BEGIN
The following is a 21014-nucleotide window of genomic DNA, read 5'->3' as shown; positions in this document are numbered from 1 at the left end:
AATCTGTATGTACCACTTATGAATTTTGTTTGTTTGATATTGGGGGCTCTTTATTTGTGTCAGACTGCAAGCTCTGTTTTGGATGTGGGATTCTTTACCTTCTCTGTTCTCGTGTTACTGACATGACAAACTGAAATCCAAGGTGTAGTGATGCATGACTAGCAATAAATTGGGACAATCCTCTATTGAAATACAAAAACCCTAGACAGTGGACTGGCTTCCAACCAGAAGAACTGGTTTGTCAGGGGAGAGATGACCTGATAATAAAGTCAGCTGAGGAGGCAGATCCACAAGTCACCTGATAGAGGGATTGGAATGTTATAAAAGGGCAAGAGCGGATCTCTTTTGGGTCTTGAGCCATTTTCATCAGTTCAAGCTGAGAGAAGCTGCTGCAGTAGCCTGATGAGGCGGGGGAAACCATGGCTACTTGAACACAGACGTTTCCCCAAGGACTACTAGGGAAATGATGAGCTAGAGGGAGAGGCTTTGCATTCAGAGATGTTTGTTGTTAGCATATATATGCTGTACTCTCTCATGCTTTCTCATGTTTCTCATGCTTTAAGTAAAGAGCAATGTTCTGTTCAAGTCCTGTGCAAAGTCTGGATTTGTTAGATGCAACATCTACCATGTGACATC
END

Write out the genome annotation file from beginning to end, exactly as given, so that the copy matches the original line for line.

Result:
The following is a 21014-nucleotide window of genomic DNA, read 5'->3' as shown; positions in this document are numbered from 1 at the left end:
AATCTGTATGTACCACTTATGAATTTTGTTTGTTTGATATTGGGGGCTCTTTATTTGTGTCAGACTGCAAGCTCTGTTTTGGATGTGGGATTCTTTACCTTCTCTGTTCTCGTGTTACTGACATGACAAACTGAAATCCAAGGTGTAGTGATGCATGACTAGCAATAAATTGGGACAATCCTCTATTGAAATACAAAAACCCTAGACAGTGGACTGGCTTCCAACCAGAAGAACTGGTTTGTCAGGGGAGAGATGACCTGATAATAAAGTCAGCTGAGGAGGCAGATCCACAAGTCACCTGATAGAGGGATTGGAATGTTATAAAAGGGCAAGAGCGGATCTCTTTTGGGTCTTGAGCCATTTTCATCAGTTCAAGCTGAGAGAAGCTGCTGCAGTAGCCTGATGAGGCGGGGGAAACCATGGCTACTTGAACACAGACGTTTCCCCAAGGACTACTAGGGAAATGATGAGCTAGAGGGAGAGGCTTTGCATTCAGAGATGTTTGTTGTTAGCATATATATGCTGTACTCTCTCATGCTTTCTCATGTTTCTCATGCTTTAAGTAAAGAGCAATGTTCTGTTCAAGTCCTGTGCAAAGTCTGGATTTGTTAGATGCAACATCTACCATGTGACATC